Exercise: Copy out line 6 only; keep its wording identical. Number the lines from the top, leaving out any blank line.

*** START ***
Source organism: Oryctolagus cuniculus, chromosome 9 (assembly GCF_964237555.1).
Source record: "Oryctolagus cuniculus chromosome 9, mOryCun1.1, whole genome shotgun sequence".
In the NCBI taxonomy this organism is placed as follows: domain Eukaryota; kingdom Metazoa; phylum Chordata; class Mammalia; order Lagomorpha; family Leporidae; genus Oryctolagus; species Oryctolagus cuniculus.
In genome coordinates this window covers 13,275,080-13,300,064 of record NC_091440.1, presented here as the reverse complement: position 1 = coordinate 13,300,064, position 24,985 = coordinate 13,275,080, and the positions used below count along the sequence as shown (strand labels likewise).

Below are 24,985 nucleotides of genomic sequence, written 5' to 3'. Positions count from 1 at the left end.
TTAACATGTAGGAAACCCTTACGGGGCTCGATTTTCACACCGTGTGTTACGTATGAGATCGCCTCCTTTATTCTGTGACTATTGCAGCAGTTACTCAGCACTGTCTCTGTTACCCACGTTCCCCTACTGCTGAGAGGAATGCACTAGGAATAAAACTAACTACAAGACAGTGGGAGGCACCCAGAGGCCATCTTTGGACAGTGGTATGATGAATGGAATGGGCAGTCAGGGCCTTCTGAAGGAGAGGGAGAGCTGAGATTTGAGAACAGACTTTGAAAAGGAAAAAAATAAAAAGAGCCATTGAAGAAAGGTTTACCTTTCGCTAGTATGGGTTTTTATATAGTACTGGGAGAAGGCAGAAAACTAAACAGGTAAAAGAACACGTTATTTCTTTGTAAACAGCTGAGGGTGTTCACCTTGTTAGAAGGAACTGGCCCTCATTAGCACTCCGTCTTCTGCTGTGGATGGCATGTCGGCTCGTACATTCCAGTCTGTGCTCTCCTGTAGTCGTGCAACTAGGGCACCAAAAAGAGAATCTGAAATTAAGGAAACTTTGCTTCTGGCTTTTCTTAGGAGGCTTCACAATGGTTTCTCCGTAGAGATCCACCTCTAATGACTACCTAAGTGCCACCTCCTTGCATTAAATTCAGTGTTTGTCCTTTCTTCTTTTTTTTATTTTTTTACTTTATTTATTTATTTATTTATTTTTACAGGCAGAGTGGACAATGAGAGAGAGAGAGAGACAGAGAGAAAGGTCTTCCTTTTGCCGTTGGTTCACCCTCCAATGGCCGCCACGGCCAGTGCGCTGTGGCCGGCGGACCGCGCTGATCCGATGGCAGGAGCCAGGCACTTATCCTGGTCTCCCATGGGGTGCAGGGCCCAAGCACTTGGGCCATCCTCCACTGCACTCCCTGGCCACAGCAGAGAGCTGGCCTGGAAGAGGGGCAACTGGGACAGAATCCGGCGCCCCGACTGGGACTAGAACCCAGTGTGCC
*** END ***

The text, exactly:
TTAACATGTAGGAAACCCTTACGGGGCTCGATTTTCACACCGTGTGTTACGTATGAGATCGCCTCCTTTATTCTGTGACTATTGCAGCAGTTACTCAGCACTGTCTCTGTTACCCACGTTCCCCTACTGCTGAGAGGAATGCACTAGGAATAAAACTAACTACAAGACAGTGGGAGGCACCCAGAGGCCATCTTTGGACAGTGGTATGATGAATGGAATGGGCAGTCAGGGCCTTCTGAAGGAGAGGGAGAGCTGAGATTTGAGAACAGACTTTGAAAAGGAAAAAAATAAAAAGAGCCATTGAAGAAAGGTTTACCTTTCGCTAGTATGGGTTTTTATATAGTACTGGGAGAAGGCAGAAAACTAAACAGGTAAAAGAACACGTTATTTCTTTGTAAACAGCTGAGGGTGTTCACCTTGTTAGAAGGAACTGGCCCTCATTAGCACTCCGTCTTCTGCTGTGGATGGCATGTCGGCTCGTACATTCCAGTCTGTGCTCTCCTGTAGTCGTGCAACTAGGGCACCAAAAAGAGAATCTGAAATTAAGGAAACTTTGCTTCTGGCTTTTCTTAGGAGGCTTCACAATGGTTTCTCCGTAGAGATCCACCTCTAATGACTACCTAAGTGCCACCTCCTTGCATTAAATTCAGTGTTTGTCCTTTCTTCTTTTTTTTATTTTTTTACTTTATTTATTTATTTATTTATTTTTACAGGCAGAGTGGACAATGAGAGAGAGAGAGAGACAGAGAGAAAGGTCTTCCTTTTGCCGTTGGTTCACCCTCCAATGGCCGCCACGGCCAGTGCGCTGTGGCCGGCGGACCGCGCTGATCCGATGGCAGGAGCCAGGCACTTATCCTGGTCTCCCATGGGGTGCAGGGCCCAAGCACTTGGGCCATCCTCCACTGCACTCCCTGGCCACAGCAGAGAGCTGGCCTGGAAGAGGGGCAACTGGGACAGAATCCGGCGCCCCGACTGGGACTAGAACCCAGTGTGCC